by Jeffrey Essmann

(after George Herbert)

I tell myself it’s Lent and only fit
To brush against the ache
Of blank psychology and random bits
Of memory that snake
Their way along the edges of my soul;
To feel an ancient sinfulness unroll.

I gaze on Him who’s pinioned to the Tree
Which all my pains should pale;
The saving blood there I can clearly see,
But chiefly feel the nails:
I’m fastened tightly to some human loss,
Its subtle contours on my heart embossed.

Yet in the dark I sense a presence near,
A warmth subsumes the cold,
A tender voice reminds me not to fear.
For what the Tree has told
Us boldly as it points us toward the grave
Is suff’ring’s strange capacity to save.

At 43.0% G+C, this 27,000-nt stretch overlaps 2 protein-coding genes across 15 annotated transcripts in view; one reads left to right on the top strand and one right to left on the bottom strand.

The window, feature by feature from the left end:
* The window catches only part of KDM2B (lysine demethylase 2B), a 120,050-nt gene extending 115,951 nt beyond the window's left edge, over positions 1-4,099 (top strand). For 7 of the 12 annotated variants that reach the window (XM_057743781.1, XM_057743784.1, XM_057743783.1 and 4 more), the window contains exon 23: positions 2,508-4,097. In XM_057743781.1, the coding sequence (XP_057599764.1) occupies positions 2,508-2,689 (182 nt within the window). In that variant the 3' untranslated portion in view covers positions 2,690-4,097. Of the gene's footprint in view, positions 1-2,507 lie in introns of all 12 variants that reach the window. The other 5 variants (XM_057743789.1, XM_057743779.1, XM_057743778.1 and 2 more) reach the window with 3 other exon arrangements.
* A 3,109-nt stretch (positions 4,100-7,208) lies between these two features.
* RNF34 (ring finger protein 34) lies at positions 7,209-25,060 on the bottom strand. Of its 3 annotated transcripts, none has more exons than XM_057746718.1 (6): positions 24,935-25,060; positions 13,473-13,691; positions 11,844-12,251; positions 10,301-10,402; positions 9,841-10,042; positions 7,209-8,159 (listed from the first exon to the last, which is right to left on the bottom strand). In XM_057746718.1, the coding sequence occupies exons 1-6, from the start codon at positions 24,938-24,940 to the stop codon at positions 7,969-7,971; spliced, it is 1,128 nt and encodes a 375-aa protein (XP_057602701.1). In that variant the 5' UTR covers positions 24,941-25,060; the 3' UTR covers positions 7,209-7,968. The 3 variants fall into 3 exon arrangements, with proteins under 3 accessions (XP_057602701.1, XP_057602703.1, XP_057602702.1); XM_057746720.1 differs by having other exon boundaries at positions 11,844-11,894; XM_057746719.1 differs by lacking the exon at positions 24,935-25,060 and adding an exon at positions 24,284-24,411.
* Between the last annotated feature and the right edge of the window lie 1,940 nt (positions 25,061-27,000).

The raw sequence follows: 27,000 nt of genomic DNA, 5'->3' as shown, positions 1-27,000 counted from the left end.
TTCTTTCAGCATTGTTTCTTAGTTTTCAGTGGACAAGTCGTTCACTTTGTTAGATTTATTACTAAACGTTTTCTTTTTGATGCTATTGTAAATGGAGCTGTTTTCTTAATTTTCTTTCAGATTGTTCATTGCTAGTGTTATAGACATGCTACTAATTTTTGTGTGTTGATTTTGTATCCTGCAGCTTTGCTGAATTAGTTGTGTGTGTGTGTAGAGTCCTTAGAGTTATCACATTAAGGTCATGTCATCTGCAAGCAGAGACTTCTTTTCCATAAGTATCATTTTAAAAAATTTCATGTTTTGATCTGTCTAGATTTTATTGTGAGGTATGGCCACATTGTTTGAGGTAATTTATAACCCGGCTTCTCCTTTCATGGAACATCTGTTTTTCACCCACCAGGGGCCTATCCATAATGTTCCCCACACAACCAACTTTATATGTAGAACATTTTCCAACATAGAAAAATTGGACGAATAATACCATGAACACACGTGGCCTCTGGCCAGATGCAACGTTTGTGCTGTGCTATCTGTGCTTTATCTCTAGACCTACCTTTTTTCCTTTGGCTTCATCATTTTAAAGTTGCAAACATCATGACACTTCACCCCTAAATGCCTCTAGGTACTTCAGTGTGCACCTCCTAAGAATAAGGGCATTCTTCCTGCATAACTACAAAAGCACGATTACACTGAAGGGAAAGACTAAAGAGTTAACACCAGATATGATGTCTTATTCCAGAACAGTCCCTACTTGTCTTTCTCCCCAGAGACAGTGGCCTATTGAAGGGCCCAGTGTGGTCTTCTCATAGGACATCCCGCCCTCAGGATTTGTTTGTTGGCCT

Jeffrey Essmann is an essayist and poet living in New York. His poetry has appeared in numerous magazines and literary journals, among them Dappled Things, the St. Austin ReviewThe Society of Classical PoetsAmethyst ReviewAgape ReviewAmerica MagazineU.S. Catholic, Heart of Flesh Literary Journal, Edge of FaithPensive, and various venues of the Benedictine monastery with which he is an oblate. He is editor of the Catholic Poetry Room page on the Integrated Catholic Life website.

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